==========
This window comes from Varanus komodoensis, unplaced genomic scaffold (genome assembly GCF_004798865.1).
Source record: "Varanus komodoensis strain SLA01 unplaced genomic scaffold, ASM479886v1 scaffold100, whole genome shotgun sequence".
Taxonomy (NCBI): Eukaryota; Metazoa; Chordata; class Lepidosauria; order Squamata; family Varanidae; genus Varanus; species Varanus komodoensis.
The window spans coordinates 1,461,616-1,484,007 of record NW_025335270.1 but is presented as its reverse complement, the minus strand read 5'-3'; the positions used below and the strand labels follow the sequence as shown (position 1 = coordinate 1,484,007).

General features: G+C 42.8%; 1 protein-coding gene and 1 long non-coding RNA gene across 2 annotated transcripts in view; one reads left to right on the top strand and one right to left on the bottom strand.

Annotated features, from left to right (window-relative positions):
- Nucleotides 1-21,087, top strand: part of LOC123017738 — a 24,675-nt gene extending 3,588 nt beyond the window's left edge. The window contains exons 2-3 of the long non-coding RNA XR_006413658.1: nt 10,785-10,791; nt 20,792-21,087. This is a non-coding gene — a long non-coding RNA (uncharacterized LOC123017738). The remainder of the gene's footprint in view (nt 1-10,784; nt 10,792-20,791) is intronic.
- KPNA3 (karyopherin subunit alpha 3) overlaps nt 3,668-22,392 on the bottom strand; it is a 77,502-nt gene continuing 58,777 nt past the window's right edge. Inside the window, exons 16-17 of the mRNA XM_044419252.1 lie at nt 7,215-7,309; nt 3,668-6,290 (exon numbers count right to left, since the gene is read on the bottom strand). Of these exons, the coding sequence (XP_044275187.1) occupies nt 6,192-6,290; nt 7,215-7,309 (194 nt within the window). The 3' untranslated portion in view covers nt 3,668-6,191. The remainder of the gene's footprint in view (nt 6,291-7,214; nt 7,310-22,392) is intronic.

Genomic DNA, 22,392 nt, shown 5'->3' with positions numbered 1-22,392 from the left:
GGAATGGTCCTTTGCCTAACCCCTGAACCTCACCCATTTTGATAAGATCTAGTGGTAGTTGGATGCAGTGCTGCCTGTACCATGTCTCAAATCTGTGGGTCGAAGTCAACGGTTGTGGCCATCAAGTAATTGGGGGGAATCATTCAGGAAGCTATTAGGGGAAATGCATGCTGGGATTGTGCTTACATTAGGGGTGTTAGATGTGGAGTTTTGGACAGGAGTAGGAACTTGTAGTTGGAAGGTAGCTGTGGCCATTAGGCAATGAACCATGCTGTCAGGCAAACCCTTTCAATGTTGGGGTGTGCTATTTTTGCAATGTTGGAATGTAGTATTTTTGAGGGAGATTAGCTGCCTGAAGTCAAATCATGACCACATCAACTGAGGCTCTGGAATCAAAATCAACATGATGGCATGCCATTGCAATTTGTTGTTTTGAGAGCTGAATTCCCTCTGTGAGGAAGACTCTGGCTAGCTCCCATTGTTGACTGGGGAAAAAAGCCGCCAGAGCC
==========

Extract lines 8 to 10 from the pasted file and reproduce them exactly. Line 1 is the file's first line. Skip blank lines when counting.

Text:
- KPNA3 (karyopherin subunit alpha 3) overlaps nt 3,668-22,392 on the bottom strand; it is a 77,502-nt gene continuing 58,777 nt past the window's right edge. Inside the window, exons 16-17 of the mRNA XM_044419252.1 lie at nt 7,215-7,309; nt 3,668-6,290 (exon numbers count right to left, since the gene is read on the bottom strand). Of these exons, the coding sequence (XP_044275187.1) occupies nt 6,192-6,290; nt 7,215-7,309 (194 nt within the window). The 3' untranslated portion in view covers nt 3,668-6,191. The remainder of the gene's footprint in view (nt 6,291-7,214; nt 7,310-22,392) is intronic.

Genomic DNA, 22,392 nt, shown 5'->3' with positions numbered 1-22,392 from the left:
GGAATGGTCCTTTGCCTAACCCCTGAACCTCACCCATTTTGATAAGATCTAGTGGTAGTTGGATGCAGTGCTGCCTGTACCATGTCTCAAATCTGTGGGTCGAAGTCAACGGTTGTGGCCATCAAGTAATTGGGGGGAATCATTCAGGAAGCTATTAGGGGAAATGCATGCTGGGATTGTGCTTACATTAGGGGTGTTAGATGTGGAGTTTTGGACAGGAGTAGGAACTTGTAGTTGGAAGGTAGCTGTGGCCATTAGGCAATGAACCATGCTGTCAGGCAAACCCTTTCAATGTTGGGGTGTGCTATTTTTGCAATGTTGGAATGTAGTATTTTTGAGGGAGATTAGCTGCCTGAAGTCAAATCATGACCACATCAACTGAGGCTCTGGAATCAAAATCAACATGATGGCATGCCATTGCAATTTGTTGTTTTGAGAGCTGAATTCCCTCTGTGAGGAAGACTCTGGCTAGCTCCCATTGTTGACTGGGGAAAAAAGCCGCCAGAGCC